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WakeEd is maintained by The News & Observer's Wake schools reporter, T. Keung Hui. While Keung posts information and analysis on the issues, keep us posted on your suggestions, questions, tips and what you're doing to cope with the changes in Wake's schools.

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Offering magnet school electives for academic competitions

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Having a gifted and talented magnet theme can help students vying for state and national academic titles.

As noted in today's article, a team from Carnage Middle School won first place at the state level and will now represent North Carolina in the National History Day contest. They produced a documentary on the state's former eugenics program.

The Wake County magnet students got time to work on the project because Carnage offers a wide range of electives, including for academic competitions. One such elective is for students to participate in National History Day.

Another Carnage group finished in third place in the junior documentary category, one spot shy of making it to the national competition. They interviewed Superintendent Tony Tata for their documentary on what's happened since Brown vs. Board of Education, including whether Wake could resegregate following the end of the diversity policy.

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Scheduling

The block schedule is part of the problem at non-magnet middle schools. With eight 45-minute periods a day, the school has the flexibility to offer OM or whatever. With every core teacher required to offer an elective period or two, it's super-easy for any school to offer competition prep classes without stretching the budget. ESL can be offered as an actual daily class instead of a pull-out. For kids who aren't doing well, there is the opportunity to offer study halls and math and language labs.

more than just math day

Students can take Odyssey of the Mind as an elective at Ligon.  That gives them an advantage over students who have to meet on weekends or evenings and rely on volunteers to coach.  I don't know all the offering but Battle of, SAT Prep, Science Olympiad, and Future Cities are on the list of electives.  They all prep for competition.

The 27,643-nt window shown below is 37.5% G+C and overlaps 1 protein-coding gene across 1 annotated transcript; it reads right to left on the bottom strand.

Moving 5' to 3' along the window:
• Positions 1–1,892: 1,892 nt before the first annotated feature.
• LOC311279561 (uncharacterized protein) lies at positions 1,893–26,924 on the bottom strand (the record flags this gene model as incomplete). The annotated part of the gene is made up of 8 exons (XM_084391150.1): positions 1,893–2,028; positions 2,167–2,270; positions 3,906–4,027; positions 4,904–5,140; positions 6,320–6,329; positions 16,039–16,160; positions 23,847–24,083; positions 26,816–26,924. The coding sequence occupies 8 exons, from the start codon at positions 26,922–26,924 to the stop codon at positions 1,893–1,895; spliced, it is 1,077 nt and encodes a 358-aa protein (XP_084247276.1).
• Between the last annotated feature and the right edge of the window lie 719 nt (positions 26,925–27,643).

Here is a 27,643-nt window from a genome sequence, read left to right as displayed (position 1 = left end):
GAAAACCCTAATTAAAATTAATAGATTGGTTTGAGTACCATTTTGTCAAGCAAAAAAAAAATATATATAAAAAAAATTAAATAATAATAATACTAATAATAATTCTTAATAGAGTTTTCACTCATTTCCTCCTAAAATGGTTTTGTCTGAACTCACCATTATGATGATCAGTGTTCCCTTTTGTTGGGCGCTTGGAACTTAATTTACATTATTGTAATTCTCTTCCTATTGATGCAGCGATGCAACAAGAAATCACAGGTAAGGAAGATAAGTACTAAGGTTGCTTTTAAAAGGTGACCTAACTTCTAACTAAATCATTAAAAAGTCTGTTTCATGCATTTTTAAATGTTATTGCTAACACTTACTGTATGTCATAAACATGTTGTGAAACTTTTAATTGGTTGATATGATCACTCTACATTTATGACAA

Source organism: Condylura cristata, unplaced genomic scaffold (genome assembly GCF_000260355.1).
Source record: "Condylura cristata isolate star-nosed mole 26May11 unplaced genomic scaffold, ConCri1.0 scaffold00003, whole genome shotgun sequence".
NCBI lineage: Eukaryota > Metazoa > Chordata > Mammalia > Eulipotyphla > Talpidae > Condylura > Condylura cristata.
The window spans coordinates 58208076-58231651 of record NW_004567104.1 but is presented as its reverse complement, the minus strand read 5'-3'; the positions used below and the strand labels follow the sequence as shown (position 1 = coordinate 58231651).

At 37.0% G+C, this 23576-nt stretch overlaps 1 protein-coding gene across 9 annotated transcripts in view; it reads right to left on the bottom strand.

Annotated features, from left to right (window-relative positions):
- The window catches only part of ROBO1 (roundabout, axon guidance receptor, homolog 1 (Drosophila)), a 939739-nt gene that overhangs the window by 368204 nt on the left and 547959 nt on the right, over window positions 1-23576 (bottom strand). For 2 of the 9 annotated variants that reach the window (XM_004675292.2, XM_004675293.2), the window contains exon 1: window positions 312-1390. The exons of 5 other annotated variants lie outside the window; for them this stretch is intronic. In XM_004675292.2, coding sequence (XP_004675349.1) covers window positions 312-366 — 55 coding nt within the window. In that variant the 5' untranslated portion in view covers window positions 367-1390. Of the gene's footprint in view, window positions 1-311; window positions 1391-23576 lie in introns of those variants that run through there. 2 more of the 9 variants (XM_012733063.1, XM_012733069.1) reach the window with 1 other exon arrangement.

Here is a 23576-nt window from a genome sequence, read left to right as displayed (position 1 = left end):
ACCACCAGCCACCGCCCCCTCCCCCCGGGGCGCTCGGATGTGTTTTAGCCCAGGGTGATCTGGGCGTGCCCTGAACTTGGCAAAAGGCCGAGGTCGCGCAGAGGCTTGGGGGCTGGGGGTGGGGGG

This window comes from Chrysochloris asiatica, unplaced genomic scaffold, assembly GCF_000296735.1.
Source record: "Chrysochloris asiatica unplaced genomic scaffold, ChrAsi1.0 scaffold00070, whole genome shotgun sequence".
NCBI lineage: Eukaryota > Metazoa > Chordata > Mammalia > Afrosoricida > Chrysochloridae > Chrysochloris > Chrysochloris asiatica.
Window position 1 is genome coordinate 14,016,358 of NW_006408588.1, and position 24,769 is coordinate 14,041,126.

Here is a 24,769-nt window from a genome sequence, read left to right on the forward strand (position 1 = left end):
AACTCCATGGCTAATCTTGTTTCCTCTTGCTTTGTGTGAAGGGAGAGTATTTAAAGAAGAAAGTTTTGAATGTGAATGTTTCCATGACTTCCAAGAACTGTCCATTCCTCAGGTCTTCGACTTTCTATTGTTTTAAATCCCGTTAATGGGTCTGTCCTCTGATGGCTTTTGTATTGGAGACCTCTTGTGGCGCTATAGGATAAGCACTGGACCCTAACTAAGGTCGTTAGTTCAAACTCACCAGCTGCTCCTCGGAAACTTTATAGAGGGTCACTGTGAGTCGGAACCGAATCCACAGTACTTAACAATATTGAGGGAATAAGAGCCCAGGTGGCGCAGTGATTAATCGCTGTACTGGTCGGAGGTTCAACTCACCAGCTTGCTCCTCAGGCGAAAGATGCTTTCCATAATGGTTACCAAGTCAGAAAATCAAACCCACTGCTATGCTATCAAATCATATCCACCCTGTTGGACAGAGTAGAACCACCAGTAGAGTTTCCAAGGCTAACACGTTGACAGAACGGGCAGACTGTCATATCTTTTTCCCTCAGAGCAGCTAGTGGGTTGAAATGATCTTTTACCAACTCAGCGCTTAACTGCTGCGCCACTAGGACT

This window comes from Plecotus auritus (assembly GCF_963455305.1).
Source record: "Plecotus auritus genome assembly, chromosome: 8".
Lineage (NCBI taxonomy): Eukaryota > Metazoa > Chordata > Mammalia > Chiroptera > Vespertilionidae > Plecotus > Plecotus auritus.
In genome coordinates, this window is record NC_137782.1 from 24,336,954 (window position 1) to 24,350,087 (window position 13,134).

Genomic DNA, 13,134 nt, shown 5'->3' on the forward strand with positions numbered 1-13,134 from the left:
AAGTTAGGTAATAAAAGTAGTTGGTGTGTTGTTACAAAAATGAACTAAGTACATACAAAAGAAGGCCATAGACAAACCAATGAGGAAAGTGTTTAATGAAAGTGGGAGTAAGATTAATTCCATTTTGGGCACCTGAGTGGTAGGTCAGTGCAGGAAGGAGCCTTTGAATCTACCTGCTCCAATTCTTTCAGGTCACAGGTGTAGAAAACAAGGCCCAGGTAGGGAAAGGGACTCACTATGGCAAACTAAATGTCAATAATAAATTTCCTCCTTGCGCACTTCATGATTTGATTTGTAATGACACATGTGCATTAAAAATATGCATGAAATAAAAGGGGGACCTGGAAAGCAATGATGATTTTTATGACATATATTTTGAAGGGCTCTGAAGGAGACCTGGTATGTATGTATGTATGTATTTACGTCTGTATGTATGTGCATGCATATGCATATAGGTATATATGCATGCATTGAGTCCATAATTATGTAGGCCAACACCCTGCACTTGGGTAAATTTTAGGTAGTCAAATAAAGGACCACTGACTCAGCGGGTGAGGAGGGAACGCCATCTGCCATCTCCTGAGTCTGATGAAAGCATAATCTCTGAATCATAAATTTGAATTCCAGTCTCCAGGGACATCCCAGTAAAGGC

oops

I meant Battle of the Books, not sure how those words got dropped.

As a parent who was an OM

As a parent who was an OM coach for 4 years, with 2 of those years also serving as the OM coordinator for the school I can attest to that!  I do know that Ligon kids still meet on Saturdays closer to the competition, but that's to be expected.  Trying to recruit parent coaches & coordinate practices outside of school can be incredibly difficult. 

E Millbrook has Future Cities through the MSEN/Pre-College Program & AG kids get enrolled in Model UN one semester each year (if scheduling allows--it usually does) and get the opportunity to compete in statewide competitions 2 times a year.  I think those are the only 2 competitions that involve classes.  We have Battle of the Books but it is an extracurricular.  Not sure about any others.

been there

The first OM competition I attended I ended up sitting next to some Carnage kids during one of the competitions.  I was shocked when I found out they were there with their teacher and that they met during school.  It was our first year doing OM and we had no idea how it worked at other schools.  As you said coordinating practice sessions at night or on the weekends was difficult. 

I wish all of our schools

I wish all of our schools would incorporate some of the principles of OM into the classroom.  Or even for it to be one of the 'specials' that elems offer.  The spontaneous problem solving is amazing for developing creativity and quick thinking in kids.  Schools could do a modified version of a long term problem where the kids would then present their solutions at an assembly.  It wouldn't have to be scored or have quite as many rules but to have the kids work on a project like that would be incredible. 

yes

That's a great idea! OM brings together so many areas - science, math, writing, performing arts, social studies, etc.  And if parents with no experience can coach you wouldn't even need to have a specialized teacher, though it would be helpful to have one with training in problem solving and creative thinking.  

I 100% Agree!

And I would volunteer to help/support/mentor the teachers that have no experience with OM, etc to get it going in my schools!  In fact I bet there are lots of people like me that would help out - it's truly that awesome for the kids to have any kind of OM experiences!!!

great elective

This sounds like a great elective, one that wouldn't be hard to offer in every middle school.  I would have loved this choice for my son is middle school besides Career Directions (this class was a joke), Art (which he couldn't get into), Technology (basically typing), and music (unfortunately not his interest).  

Would love to know the

Would love to know the breakdown of base kids vs. magnet kids in these great classes.  Any way to get this Keung?

Also would be great to have these classes spread out at all schools to give ALL kids a chance to have access to these classes--without the extra cost of busing them in from all over the county.

Don't know the breakdown for

Don't know the breakdown for that class. As for your other question about the facilities meeting, I was running late yesterday so I got there after they had left for the day. I'm checking on who did show up.

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About the blogger

T. Keung Hui covers Wake schools.
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